ArrayedList Class

It’s a bit disappointing that the VBA library contains only one collection class: Collection. Obviously, that one’s there because of its use to hold application objects (Worksheets, Controls, etc). However, it’s common to need other types of collection (with a small ‘c’): various sorts of lists, for example.

One that I needed recently was a list where I could add to the end, and iterate through the entire set. Since I didn’t need to insert/delete within the list, a Linked List was unnecessary. So I went for a simple wrapping of an array: ArrayedList. (Okay, I could probably find one out there on the ‘net, but it’s more fun to write your own). The public features are:

Public Sub Add(x As Variant)

Property Get Count() As Long

Property Get Nth(i As Long) As Variant

The wrapped array is re-sized when I Add beyond the current upper bound. The scale of the re-sizing is determined by a ‘chunk’ constant. Here’s the full code:

Const al_chunk As Long = 10
Private al_arr() As Variant
Private al_lastused As Long
Private al_max As Long

Private Sub Class_Initialize()
    ReDim al_arr(1 To al_chunk)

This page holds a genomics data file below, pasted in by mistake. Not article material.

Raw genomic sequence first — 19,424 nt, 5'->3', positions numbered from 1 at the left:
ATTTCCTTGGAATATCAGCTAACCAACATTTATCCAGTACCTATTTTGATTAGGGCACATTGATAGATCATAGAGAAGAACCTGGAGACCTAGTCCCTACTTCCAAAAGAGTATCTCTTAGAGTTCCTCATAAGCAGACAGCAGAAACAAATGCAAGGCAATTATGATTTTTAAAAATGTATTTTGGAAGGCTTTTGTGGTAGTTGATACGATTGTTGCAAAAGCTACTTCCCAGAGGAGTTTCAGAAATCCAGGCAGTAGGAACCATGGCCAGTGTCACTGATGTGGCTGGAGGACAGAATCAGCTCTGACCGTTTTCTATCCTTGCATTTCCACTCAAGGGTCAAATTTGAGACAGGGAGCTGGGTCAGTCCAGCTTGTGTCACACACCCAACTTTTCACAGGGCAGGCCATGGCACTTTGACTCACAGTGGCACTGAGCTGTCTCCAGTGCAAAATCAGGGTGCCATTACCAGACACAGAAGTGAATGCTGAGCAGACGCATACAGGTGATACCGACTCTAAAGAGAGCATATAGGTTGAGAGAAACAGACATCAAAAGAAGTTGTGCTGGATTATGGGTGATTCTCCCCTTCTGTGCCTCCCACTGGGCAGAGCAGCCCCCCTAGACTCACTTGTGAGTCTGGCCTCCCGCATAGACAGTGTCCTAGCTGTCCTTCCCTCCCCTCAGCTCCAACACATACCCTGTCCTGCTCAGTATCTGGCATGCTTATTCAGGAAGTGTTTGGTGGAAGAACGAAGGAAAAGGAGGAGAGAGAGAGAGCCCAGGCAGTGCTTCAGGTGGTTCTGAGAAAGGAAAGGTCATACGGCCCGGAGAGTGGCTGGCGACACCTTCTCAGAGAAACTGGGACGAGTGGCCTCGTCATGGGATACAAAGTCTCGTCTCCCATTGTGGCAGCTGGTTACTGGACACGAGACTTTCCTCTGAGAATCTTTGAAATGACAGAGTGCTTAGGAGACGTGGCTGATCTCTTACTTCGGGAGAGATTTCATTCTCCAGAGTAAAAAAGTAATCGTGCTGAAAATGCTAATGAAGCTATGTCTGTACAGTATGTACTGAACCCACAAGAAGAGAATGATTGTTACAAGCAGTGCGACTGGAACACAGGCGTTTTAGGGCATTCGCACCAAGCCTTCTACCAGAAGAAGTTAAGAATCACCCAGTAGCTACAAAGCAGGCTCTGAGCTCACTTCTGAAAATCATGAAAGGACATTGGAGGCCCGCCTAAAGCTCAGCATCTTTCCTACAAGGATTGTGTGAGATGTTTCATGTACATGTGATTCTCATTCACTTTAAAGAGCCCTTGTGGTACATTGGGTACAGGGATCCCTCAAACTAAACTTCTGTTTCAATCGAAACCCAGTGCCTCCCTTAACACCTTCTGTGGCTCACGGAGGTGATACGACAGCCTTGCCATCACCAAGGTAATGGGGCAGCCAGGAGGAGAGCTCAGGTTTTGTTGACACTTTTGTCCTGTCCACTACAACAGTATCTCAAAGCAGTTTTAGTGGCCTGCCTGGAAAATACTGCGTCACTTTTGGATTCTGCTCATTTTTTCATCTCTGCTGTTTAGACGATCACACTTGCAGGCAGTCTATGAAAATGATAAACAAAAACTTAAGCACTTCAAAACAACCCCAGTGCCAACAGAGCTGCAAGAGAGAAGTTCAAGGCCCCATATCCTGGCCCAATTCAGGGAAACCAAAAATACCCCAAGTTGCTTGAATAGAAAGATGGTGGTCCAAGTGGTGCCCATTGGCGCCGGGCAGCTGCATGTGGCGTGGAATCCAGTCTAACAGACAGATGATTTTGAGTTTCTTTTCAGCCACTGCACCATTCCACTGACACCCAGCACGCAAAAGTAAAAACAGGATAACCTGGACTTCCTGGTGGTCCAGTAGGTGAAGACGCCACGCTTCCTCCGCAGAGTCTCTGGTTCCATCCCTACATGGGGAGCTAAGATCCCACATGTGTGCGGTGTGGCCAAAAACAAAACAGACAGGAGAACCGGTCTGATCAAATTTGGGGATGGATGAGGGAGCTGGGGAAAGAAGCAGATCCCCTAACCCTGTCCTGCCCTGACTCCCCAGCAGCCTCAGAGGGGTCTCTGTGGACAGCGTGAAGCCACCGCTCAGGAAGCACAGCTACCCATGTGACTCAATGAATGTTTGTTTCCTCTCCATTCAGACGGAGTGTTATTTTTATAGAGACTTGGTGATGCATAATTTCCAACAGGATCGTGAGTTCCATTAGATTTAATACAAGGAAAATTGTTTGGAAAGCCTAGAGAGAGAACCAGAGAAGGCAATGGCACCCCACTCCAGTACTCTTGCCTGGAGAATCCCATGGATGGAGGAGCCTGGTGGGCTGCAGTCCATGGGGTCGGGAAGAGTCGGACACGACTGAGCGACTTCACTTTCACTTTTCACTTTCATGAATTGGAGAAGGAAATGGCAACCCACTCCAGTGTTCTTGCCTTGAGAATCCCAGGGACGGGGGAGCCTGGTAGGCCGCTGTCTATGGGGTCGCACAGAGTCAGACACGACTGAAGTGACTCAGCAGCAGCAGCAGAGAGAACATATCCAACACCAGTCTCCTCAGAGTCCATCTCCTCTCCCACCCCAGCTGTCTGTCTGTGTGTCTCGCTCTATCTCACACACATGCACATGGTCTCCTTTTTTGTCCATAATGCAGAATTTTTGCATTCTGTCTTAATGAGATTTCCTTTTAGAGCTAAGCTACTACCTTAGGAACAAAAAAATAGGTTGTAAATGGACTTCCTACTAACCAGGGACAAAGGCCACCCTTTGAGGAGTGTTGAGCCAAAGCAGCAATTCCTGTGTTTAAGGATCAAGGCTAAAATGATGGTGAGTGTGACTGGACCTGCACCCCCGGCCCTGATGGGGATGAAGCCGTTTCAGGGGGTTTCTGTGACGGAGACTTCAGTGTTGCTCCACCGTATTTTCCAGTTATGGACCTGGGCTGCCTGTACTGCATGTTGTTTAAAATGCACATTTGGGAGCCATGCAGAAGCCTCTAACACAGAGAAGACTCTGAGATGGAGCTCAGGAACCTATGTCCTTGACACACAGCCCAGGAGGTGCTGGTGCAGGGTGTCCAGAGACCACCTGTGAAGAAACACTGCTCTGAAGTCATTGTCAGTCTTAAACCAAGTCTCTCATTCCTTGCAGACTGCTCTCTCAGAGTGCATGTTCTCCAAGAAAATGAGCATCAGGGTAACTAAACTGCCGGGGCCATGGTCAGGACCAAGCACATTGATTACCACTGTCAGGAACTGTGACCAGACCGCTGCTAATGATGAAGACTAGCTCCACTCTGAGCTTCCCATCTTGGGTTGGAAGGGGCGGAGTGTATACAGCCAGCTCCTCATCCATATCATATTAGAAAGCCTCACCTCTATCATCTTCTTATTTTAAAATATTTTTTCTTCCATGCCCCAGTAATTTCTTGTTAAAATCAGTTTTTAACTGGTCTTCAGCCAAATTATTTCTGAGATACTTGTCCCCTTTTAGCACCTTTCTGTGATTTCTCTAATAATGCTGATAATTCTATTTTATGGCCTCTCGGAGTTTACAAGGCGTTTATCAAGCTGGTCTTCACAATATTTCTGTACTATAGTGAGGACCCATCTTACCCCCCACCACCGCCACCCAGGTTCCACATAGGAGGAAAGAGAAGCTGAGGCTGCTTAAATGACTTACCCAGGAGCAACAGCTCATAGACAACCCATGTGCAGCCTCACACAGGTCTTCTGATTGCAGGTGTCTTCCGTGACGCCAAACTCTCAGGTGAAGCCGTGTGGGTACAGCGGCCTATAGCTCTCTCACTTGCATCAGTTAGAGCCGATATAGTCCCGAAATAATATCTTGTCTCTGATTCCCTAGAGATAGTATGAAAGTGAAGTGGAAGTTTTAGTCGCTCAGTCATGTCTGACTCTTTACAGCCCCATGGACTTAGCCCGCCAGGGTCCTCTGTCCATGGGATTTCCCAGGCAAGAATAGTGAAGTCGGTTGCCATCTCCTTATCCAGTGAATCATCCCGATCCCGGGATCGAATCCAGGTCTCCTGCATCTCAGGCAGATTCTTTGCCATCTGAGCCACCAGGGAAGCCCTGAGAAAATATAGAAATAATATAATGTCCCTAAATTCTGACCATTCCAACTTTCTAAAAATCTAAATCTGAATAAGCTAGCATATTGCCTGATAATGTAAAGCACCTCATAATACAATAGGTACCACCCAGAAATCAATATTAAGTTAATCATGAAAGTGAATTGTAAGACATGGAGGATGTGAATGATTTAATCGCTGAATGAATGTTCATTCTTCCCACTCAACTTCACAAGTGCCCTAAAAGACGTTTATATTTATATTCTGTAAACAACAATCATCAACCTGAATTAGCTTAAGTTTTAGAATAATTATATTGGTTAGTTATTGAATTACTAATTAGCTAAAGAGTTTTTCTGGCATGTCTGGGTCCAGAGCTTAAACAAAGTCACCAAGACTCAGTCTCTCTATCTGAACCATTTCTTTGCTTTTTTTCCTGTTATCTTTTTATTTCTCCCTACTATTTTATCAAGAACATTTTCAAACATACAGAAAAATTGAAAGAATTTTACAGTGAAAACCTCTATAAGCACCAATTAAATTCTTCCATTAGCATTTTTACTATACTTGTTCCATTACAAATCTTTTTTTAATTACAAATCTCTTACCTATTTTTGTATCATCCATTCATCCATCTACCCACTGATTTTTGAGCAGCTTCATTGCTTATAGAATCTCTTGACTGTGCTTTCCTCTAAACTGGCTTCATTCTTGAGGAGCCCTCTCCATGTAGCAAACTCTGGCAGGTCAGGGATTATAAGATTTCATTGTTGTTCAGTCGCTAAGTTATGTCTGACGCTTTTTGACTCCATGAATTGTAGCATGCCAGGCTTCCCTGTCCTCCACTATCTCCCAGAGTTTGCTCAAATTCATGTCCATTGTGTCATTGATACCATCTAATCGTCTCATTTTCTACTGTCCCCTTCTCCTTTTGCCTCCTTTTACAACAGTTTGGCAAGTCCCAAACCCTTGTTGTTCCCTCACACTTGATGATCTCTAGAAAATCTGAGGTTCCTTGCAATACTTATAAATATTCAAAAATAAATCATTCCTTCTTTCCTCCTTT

al_max = UBound(al_arr)
End Sub

Public Sub Add(x As Variant)
    If al_lastused = al_max Then
        ReDim Preserve al_arr(1 To al_max + al_chunk)
        al_max = UBound(al_arr)
    End If
    al_lastused = al_lastused + 1
    al_arr(al_lastused) = x
End Sub

Property Get Count() As Long
    Count = al_lastused
End Property

Property Get Nth(i As Long) As Variant
    If i <= al_lastused Then
        Nth = al_arr(i)
    End If
End Property

Note the ReDim Preserve in the Add method. Obviously there’s some performance impact for huge numbers of elements.

Note also that in the Nth property, there’s a protecting conditional (i <= al_lastused). This means that it can be called with an out-of-range index, in which case the default empty value will be returned, and the caller might have to check for this. There’s a difference here from having the condition as a pre-condition (see earlier postings). A pre-condition would mean the the caller would have to ensure a valid index, perhaps by an explicit check against the Count property. The choice depends on whether we think that returning empty values is sensible or not for this class.

Talking about assertions (sound of saddle being put on hobby-horse), here’s a class invariant:

Sub Invariant()
    If Not (al_chunk > 0 And _
            LBound(al_arr) = 1 And _
            UBound(al_arr) >= al_chunk And _
            al_max = UBound(al_arr) And _
            al_lastused <= al_max) Then
       Err.Raise vbObjectError + 513,
            "UsingClasses.SmartArray", "Invariant failed"
    End If
End Sub

Rather than having it as a Boolean function, it’s a sub that raises an error. This means that the testing code that calls Invariant will stop with an error, rather than logging the failure and continuing. Given that an invariant failure indicates something pretty fundamentally wrong, that might be the better approach.


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